Doing your homework

Doing your homework

Total Property - Issue 6 2018

Doing your homework and thoroughly investigating some key factors before you buy commercial property is key to ensuring you buy well, says Stuart Bent, Bayleys Property Services general manager.

Buyer due diligence (DD) is more complicated than it was a decade ago, when a buyer mainly hired a lawyer to check on core areas.

“With a new level of sophistication and understanding required to ensure a proper grasp across matters such as compliance and sustainability, those days have moved on,” says Bent.

Offshore companies recently acquiring New Zealand property have demonstrated effective due diligence, exploring all areas of risk and ensuring their new assets retain the standards of safety and “wellbeing” now expected by the customers in occupation.

“With that in mind, we anticipate a timely uplift in the adoption of various rating tools such as NABERSNZ reflecting the merits in proactive and cost-effective energy management.”

Buyers of any size mustn’t sidestep new requirements – in particular, adherence to the Health and Safety At Work Act.

“No longer can you contract out of your responsibility to create a safe working environment which emphasises the importance of identifying within the due diligence process the extent of management practice in place that identifies and manages risk for the inbound new owner.”

Encouraging progress is being made by owners who better understand their compliance and workplace safety responsibilities. This will help reduce time and money spent on these key areas within the DD process.

The following should form the starting point of a DD process:

1. Investment – ensuring the acquisition “stacks up” based on key assumptions and reasons for buying. For example, does the long-term income viability align with your long-term hold objective; or, as a developer, is there zoning flexibility for alternative uses?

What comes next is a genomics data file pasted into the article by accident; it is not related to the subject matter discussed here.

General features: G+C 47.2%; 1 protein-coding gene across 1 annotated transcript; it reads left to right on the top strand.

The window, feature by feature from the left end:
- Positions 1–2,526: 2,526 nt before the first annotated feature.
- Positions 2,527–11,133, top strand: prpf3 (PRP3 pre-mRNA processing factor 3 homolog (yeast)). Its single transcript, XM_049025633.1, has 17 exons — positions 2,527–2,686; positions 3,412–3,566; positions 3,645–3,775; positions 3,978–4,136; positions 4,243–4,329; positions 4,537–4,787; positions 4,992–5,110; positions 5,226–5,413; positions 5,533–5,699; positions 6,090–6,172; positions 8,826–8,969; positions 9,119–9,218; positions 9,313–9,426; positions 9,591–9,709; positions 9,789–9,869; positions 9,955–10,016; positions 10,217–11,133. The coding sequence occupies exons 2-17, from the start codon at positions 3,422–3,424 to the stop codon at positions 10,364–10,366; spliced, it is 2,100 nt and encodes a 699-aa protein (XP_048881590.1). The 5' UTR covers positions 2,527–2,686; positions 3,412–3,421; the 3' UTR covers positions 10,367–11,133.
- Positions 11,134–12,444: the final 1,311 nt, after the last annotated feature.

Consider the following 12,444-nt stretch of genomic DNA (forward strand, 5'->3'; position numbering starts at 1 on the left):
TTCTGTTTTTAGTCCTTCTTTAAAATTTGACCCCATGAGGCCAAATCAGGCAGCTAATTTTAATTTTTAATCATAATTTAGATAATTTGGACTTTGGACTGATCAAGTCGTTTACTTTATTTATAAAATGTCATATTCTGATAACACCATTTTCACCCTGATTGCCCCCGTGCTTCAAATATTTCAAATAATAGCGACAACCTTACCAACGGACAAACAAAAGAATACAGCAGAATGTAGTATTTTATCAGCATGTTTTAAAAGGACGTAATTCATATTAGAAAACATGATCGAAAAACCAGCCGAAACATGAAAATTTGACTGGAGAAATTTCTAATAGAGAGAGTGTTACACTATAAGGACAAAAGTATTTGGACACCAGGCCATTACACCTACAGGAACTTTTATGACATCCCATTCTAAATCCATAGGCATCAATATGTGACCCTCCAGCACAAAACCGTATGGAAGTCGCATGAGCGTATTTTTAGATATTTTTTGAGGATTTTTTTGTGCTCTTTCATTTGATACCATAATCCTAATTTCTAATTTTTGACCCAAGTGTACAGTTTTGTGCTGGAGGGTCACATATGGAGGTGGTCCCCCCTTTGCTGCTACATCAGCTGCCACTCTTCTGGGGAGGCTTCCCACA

2. Legal – your lawyer can easily review all occupancy documentation including leases, licences, agreements and bank guarantees. This will not only verify the information represented by the vendor (or not), but also highlight any special provisions that may be onerous or risky.

3. Technical – engaging technical experts to audit the status of vital building services such as lifts, air-conditioning and fire systems. Specialist advice on key structural issues such as roofs and general building construction will help prevent surprises. It is also important to ensure service contracts are current and with reputable companies.

4. Financial – reviewing previous years’ operating and capital expenditure budgets (and year audited statements) will show you how the property has performed in terms of net operating income and areas you may identify as opportunities to improve revenue or reduce operating expense. A proper financial discovery process will help verify current income.

5. Compliance – Building Warrant of Fitness and Health and Safety (hazard and risk audits, hazard registers and reporting examples) – a key area owners may underestimate and could potentially trip up on if an incident were to occur. Buyers need to ascertain there has been a good delivery of compliance schedules.

6. Environment and sustainability – ensuring there are no contamination issues, and enquiring whether the property has sustainable practices, e.g. regular collection and tracking of energy, water and waste data. While not all owners may wish to explore a Green Star rating, the number working towards a NABERSNZ energy-efficiency rating is increasing.


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